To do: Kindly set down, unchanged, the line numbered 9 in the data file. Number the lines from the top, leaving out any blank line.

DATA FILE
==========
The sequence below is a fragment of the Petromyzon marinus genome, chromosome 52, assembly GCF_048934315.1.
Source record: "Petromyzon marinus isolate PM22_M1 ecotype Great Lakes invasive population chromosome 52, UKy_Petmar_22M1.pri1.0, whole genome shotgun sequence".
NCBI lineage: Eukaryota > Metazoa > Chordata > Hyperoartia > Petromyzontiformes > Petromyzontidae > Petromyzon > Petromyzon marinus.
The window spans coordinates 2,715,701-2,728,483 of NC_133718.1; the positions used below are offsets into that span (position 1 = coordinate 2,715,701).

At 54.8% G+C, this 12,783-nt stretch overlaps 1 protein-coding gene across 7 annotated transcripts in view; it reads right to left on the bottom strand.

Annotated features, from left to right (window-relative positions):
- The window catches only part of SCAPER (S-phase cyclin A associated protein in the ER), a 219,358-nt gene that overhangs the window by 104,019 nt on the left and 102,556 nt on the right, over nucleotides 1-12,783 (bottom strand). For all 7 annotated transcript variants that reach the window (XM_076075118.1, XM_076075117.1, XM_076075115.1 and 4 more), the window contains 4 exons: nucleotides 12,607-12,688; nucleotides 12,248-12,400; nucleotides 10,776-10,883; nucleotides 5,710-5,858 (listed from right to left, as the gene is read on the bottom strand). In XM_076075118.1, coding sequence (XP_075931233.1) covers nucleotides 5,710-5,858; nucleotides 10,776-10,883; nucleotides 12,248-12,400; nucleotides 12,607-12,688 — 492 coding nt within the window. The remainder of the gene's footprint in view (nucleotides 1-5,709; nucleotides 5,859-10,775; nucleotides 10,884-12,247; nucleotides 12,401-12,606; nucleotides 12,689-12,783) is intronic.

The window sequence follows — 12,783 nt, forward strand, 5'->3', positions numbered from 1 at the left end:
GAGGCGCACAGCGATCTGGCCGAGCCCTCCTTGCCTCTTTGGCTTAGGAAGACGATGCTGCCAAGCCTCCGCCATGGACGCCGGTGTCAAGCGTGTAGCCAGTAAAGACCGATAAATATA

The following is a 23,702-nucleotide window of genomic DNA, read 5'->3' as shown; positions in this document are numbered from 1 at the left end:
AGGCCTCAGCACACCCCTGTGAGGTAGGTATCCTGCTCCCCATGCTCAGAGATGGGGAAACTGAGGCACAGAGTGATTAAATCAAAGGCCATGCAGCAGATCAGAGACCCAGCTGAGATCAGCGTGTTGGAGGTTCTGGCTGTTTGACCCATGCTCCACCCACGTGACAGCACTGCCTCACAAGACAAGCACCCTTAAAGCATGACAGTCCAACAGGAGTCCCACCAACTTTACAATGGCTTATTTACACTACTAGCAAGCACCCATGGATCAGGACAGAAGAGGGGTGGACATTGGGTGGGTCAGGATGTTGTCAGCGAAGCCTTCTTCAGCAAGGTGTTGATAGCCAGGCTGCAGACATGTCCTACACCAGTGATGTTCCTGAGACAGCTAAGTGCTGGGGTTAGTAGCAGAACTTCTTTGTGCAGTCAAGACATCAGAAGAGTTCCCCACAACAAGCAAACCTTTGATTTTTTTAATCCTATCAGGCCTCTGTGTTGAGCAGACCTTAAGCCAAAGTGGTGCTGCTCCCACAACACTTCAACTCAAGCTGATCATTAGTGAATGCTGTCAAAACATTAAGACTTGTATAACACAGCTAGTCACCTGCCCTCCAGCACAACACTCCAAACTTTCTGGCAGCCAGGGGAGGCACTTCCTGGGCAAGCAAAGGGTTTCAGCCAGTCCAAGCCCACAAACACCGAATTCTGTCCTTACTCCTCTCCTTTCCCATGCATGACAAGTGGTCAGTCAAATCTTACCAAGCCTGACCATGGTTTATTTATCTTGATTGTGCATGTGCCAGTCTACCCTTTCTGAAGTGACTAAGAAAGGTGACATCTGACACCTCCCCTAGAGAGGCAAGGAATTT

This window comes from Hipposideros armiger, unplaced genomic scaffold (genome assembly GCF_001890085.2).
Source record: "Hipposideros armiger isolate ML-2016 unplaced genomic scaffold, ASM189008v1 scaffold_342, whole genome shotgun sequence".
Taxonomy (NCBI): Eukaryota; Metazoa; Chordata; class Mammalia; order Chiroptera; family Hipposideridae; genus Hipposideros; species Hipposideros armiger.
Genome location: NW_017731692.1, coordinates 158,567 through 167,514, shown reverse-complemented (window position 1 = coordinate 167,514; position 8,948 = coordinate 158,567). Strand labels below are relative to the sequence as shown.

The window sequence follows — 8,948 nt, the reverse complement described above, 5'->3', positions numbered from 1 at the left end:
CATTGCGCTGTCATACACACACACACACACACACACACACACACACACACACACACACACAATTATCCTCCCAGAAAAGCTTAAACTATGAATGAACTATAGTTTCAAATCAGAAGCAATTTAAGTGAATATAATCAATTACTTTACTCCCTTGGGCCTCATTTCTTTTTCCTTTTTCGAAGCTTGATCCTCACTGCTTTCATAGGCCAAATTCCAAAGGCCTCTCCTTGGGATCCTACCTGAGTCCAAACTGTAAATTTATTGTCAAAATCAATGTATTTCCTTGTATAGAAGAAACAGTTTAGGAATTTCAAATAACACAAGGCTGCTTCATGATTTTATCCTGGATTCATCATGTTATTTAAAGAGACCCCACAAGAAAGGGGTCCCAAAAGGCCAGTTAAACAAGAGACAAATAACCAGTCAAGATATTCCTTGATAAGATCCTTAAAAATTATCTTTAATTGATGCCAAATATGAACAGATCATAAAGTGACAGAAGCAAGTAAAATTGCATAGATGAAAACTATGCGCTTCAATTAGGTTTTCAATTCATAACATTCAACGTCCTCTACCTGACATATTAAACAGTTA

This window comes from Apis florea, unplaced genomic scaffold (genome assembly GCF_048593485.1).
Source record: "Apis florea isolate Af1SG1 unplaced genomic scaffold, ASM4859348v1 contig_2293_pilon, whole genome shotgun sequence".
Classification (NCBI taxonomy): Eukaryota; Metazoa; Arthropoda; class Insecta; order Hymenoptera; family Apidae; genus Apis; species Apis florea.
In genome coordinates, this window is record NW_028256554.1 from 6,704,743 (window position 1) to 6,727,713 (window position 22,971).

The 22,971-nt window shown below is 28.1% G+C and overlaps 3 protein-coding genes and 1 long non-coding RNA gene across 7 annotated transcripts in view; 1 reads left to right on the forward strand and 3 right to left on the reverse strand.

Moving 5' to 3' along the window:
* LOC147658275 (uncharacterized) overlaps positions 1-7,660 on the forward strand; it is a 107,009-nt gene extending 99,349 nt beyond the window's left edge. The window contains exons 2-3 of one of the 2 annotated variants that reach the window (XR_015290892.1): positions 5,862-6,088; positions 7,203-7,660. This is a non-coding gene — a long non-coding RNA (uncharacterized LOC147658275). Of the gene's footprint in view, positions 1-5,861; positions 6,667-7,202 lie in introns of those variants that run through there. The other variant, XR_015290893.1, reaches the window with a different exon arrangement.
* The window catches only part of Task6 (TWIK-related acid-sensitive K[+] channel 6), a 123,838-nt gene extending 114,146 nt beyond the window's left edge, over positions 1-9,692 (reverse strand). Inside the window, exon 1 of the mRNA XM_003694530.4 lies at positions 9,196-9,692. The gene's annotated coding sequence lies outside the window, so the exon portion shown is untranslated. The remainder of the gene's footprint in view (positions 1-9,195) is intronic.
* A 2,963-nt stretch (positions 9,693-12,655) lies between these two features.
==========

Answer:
GAGGCGCACAGCGATCTGGCCGAGCCCTCCTTGCCTCTTTGGCTTAGGAAGACGATGCTGCCAAGCCTCCGCCATGGACGCCGGTGTCAAGCGTGTAGCCAGTAAAGACCGATAAATATA